Normal people don’t think about snowdrops in August. They think about tomatoes and zinnias, maybe a daylily or two, and that’s fine. They probably also meet friends in the evening and then hit the pool or barbecue. I’m thinking about snowdrops and I’m a little short on the normal. There probably wasn’t much of a grey area when considering how wide the gap is between my obsessions and normal, but the fact that there are others much further out there doesn’t make my snowdrop obsession seem any less unhealthy. The English refer to the love of snowdrops (Galanthus species) as galanthomania, and that has a cute ring to it, but when I think about the snowdrops which rise up in the spring I’m afraid galanthaholic might be a better term.
You may be wondering why I’m bothering you with all this right now, and the reason for that lies in a brand new snowdrop source. Dr. John Lonsdale of Edgewood Gardens has finally cracked open the greenhouse door and put a few of his goodies up for online sales. Not to sound smug, but I already bought a couple of John’s drops this spring at the galanthus gala hosted by David Culp, and had the chance to visit John’s greenhouse this spring and admire his horde, but to have another unexpected opportunity to add another drop or two this year was more than I could resist. I ordered of course.
Be prepared. If you don’t know what the big deal about little white winter flowers is I don’t think there’s enough room or attention span here to get into it. People like them, and some people are crazy about them. Crazy enough to think that $20 or $40 dollars for a single bulb isn’t unreasonable. It is of course, but in a moment of madness I may admit I’ve spent that and possibly bought more than one. The English, who before their Brexit vote had seemed awfully reasonable, have been known to go off the deep end with snowdrop prices and I believe the eBay record for one (single) bulb currently stands at ~$2,100 US.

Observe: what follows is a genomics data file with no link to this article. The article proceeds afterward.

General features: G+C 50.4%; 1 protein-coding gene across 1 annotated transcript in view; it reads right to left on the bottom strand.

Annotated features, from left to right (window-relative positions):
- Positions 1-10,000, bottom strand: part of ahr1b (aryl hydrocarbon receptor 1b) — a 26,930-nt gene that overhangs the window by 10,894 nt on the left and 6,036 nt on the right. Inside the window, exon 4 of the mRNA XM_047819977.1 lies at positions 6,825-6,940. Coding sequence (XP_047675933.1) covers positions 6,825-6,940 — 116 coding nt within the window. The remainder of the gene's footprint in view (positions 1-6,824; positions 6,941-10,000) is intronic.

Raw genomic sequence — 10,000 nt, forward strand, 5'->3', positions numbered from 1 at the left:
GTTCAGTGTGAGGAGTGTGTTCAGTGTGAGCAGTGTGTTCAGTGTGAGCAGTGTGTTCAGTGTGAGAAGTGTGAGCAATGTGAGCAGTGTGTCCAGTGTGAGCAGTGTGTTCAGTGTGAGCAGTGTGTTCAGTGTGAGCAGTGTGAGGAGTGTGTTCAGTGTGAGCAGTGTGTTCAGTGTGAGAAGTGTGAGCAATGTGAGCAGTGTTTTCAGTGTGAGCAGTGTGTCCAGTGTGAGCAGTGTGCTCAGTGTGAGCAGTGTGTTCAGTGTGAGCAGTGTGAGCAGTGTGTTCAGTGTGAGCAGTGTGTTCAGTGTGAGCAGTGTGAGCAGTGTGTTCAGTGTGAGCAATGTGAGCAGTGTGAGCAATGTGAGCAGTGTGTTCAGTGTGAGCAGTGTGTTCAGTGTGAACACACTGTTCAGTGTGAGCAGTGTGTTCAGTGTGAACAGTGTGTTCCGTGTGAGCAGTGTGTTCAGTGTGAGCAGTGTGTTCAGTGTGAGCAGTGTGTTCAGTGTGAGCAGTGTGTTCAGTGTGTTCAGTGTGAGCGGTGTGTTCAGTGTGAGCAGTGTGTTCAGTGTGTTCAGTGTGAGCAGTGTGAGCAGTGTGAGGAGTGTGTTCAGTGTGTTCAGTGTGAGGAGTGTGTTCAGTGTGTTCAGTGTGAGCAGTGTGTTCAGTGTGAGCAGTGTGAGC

Still with me? The reason I’m posting now is I just received word my order is set and on its way, and I’m no longer worried other addicts will edge me out and I’ll be left with a ‘sold out’ sign. It may sound extreme, but typically that’s the case. With only three or four sources in the United States and strict import restrictions it’s a seller’s market and some varieties have been known to sell out within minutes of a list going live.
So if you’re curious or serious send Dr. Lonsdale an email at firstname.lastname@example.org for a copy of his updated list. It might be a little overwhelming for a newcomer but it’s a fun read and who knows what will come out of it. Maybe you’ll be tempted… another person joining the competition might cut me out of a drop here and there but I could really use some company at the next local galanthaholics anonymous meeting. Right now it’s just me.
Not that you asked, but if I were looking at the list and just starting a collection of February joy in the garden (aka snowdrops), I’d consider a couple of these more reasonably priced and distinctive choices. For a big white single, you need either ‘Bertram Anderson’ or ‘Bill Bishop’, ‘Magnet’ is a reliable standard, ‘Modern Art’ has a unique look which many appreciate, you need a yellow and choosing between ‘Primrose Warburg’, ‘Spindlestone Surprise’, ‘Madeline’ or ‘Wendy’s Gold’ will be your own business, ‘Wasp’ is cool, ‘Lady Elphinstone’ is a decent double which may bloom yellow if the mood strikes, you need ‘Viridapice’ for it’s green tipped petals, and ‘Trumps’ or any of his cousins will make a nice contrast. That’s eight drops. Entirely sane and if you order four this year that’s a great start. Just remember to stick with ones which look distinct, leave the “subtle markings” to the crazy people.
Just keep in mind Dr. Lonsdale still has a day job, and although working at Longwood Gardens may seem like a dream to many it’s got its own responsibilities and could keep him from getting right back to you. My advice would be as long as you’re emailing John for a list you might as well cover your other snowdrop bases and email Carolyn at Carolyn’s Shade Garden to get on her always tempting list of (usually) December offerings, and of course now is also a perfect time to request The iconic (not to be found online) Temple Gardens snowdrop catalogue from Hitch Lyman. Send $4 to: Temple Nursery (H Lyman) Box 591 Trumansburg, NY 14886 and you’ll be in for a treat this winter when the catalogue shows up. Until then enjoy!